I can’t believe it’s been over a month since my last post. Where did time go? How does it fly by so quickly? I have so many ‘return to the States’ observations, thoughts and general posts whirling around in my brain. But here we are- a month later and I’m just now posting. I guess being home for the first time in a year, coupled with a plethora of familial emotions will take its toll on time.
Plus I’m a horrible snowball procrastinator. Just the worst. If I let something slide, and then slide even a little bit more, it snowballs into this seemingly overwhelming task that occupies too much of my thoughts, and thus results in a complete system shut down- a.k.a. curling into a blanket on my dad’s couch and watching the worst American television. Seriously. Is it just me, or has American TV gotten even more dramatic, over the top, expulsive, and so generally disgusting that you somehow can’t put down the remote and oddly continue to watch in shock (and awe) at this train wreck that is television? My return to America (or should I say ‘Merica) was christened with walking into the hotel room where my sister was watching Honey Boo Boo. Enough said.
But I digress. There will be other times, other posts to rant about overweight hicks on “reality” TV, or terrifying trashy pop stars occupying all forms of social media, and even American news. Right now I want to talk about kindness. About having patience, going above and beyond, stepping outside of your daily routine, and generally giving a shit at a time when ultimately, it’s easier not to.
I came home to be with my grandma. Specifically to be around for her surgery and help out with whatever I could. Unfortunately complications and confusions led to the surgery being scheduled ONE day after my scheduled departure. The idea of flying out of Houston (the surgery location) only one day before her major operation, made my stomach turn. So I picked up the phone and tried to change things.
What happened next was a series of fun back and forth calls- priceline telling me to talk to KLM, KLM telling me to talk to priceline, being told it would cost $3,000 to change it, being told it was impossible to change it- until finally my dad suggested talking face to face with some one. “Sometimes they just need to be reminded you’re a person”.
So I drove to the airport to speak to a person rather than a voice. Already feeling fairly defeated, I cautiously approached the Delta counter, where an older woman reluctantly said that she could help me (even though it was not her time to do so). After almost turning me away because I was dealing with Delta and not KLM, I told her of my frustration and current predicament and she looked at my face and paused. “Let me see what I can do.”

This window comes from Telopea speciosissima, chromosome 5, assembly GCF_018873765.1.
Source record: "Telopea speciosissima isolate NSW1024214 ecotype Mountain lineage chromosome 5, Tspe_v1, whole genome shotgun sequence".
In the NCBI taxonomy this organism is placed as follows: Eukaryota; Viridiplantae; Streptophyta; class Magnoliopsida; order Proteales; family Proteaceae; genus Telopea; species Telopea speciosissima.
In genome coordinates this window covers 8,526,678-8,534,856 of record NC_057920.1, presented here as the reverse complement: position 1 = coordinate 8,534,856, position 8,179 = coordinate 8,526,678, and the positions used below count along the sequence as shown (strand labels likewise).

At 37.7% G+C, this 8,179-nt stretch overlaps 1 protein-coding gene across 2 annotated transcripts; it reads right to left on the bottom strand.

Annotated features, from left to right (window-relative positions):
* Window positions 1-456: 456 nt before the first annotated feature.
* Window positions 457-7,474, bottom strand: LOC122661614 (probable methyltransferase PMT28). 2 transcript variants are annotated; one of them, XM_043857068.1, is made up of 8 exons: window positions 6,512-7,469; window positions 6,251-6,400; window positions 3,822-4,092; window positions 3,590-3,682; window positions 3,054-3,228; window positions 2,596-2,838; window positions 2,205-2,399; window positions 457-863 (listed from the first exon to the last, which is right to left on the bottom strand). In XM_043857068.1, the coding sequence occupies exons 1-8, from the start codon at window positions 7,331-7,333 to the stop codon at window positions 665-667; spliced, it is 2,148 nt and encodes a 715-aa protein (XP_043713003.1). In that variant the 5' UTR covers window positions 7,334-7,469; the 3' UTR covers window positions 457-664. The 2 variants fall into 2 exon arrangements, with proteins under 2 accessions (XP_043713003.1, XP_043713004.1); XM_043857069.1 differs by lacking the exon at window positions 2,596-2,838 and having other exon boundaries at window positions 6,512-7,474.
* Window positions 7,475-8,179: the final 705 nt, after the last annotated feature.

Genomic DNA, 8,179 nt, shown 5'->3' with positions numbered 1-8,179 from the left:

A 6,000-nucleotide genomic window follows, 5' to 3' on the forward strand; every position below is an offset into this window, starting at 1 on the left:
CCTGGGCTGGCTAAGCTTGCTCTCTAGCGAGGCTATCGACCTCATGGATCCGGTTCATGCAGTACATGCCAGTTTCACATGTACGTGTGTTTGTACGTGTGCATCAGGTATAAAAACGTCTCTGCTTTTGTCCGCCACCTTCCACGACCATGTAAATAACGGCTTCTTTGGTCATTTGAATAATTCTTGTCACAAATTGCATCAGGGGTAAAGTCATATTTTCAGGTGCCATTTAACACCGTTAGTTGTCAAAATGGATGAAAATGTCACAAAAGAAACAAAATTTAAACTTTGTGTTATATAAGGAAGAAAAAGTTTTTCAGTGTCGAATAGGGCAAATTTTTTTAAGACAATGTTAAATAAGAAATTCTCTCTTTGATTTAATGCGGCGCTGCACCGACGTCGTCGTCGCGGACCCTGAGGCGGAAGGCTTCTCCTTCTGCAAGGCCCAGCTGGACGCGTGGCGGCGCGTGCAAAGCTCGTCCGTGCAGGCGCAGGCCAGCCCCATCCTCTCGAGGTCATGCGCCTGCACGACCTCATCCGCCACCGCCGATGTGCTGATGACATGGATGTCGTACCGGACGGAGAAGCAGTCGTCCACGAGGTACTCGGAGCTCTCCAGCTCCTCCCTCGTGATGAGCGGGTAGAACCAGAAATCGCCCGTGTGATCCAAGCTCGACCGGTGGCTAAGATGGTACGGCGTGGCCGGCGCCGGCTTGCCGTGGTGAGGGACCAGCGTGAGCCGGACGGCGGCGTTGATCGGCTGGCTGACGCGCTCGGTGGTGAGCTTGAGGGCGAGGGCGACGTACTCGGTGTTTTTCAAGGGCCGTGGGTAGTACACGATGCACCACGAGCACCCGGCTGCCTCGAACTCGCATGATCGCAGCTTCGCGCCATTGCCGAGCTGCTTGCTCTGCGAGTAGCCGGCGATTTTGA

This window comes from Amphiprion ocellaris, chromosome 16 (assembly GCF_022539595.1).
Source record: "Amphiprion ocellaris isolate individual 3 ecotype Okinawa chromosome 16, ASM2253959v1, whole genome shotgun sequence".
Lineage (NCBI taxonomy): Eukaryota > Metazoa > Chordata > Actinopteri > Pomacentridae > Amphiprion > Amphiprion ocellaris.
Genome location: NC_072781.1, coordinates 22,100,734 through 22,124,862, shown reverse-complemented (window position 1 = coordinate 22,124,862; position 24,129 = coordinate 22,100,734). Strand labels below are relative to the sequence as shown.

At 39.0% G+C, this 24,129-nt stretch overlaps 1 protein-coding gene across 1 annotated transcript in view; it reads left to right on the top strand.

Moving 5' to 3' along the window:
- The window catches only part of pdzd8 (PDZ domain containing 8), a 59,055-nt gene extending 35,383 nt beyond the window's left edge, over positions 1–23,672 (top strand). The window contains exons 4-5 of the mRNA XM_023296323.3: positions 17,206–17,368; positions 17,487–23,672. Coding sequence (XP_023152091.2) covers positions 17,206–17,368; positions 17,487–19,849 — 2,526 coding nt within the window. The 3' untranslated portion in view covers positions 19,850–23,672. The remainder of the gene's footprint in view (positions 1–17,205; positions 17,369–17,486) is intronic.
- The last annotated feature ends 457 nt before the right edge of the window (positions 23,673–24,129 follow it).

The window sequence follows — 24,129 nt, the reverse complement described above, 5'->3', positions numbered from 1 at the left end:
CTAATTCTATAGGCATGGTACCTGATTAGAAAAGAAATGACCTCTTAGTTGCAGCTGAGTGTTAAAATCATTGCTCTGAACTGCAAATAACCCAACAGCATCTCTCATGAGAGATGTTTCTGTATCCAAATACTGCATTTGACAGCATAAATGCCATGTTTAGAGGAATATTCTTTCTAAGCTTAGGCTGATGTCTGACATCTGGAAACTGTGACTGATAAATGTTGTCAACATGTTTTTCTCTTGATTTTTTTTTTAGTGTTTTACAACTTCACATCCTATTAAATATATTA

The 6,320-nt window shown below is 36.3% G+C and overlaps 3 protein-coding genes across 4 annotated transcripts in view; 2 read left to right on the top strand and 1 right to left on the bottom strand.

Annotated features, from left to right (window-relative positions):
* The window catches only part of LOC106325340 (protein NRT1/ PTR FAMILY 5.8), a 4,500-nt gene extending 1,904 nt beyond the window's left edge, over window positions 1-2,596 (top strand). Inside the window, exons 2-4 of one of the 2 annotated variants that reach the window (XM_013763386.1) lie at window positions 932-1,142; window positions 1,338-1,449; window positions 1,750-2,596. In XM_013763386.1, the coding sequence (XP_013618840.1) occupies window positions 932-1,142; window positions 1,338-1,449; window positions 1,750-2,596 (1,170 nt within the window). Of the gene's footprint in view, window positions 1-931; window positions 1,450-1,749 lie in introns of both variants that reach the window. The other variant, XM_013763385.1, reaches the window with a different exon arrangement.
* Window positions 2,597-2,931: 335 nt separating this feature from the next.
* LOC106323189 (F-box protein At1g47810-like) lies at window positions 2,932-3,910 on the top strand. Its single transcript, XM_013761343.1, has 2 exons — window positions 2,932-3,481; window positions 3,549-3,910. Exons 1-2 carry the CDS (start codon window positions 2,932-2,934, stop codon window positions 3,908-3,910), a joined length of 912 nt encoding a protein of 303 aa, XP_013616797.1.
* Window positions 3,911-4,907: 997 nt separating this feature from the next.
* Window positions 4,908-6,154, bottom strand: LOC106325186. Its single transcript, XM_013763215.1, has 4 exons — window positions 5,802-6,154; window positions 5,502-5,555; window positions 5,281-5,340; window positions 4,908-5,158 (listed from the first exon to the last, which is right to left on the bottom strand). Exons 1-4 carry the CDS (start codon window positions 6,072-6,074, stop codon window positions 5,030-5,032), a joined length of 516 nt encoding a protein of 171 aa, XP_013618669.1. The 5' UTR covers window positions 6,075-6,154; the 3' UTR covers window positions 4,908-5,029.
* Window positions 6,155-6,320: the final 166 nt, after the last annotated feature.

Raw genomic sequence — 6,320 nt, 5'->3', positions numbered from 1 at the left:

Those few words gave me rejuvenated hope. As she typed in her computer and waited on hold herself (even the people working there have to wait obscenely long to speak to someone), we talked about my grandma. Her eyes were kind and patient, and she spoke in a way that was both reassuring and firm. Even when the line grew behind me, she didn’t get off the phone. Instead she attempted to multitask- helping other customers while taking care of me. When she finally got off the phone, I couldn’t believe my ears. Not only was it possible to change my flight, but I could do so with minimal fees- as long as I provided medical documents. She made sure to provide me with a reference number and took the time to type in all relevant information, so that the next time I called, I’d leave with a changed ticket.
Seeing the overwhelmed relief in my face, she smiled and said that she wished all the best for my grandma and told me to stay strong. I teared up and thanked her for her patience and help. I left the airport feeling shocked and grateful and totally embarrassed by my blatant display of raw public emotion.
After racing home, and obtaining the medical information, I called once more and again was faced with hold hell. My heart sank when the man reiterated that my ticket was non changeable, but I insisted on the information I had just received. He reviewed the file, spoke to his manager, spoke to another manager and just when I thought I’d have to return to my Delta heroine, he returned to the phone and asked, “What seat would you like to sit in? Any preference?” Stunned I replied, “Wait. Do you need me to send the medical waiver?” “Nope. We’re all set.” “Wait. Isn’t there a change fee?” “Nope. We got that all figured out. Your ticket ended up being the same price.” “So…I have my changed ticket with no extra fees?” “You’re all set. We went ahead and e-mailed them to you.”
I could barely get off the phone without the choked sounds that accompanied the welling up of my tearful eyes.
What a baby.
Self deprecation aside, I finished that day feeling so thankful. I had not one, but two people go out of their ways to help me. But if it wasn’t for that original one, who took the time, made the effort and extended her kindness, I don’t know if I would’ve succeeded.
My mom commented that France trained me well for this. As I’ve learned from French Bureaucracy Survival 101: try and try again. And then again some more. Or if you don’t get the answer you like from one person, try another one.
Perseverance definitely helps, but kindness makes all the difference.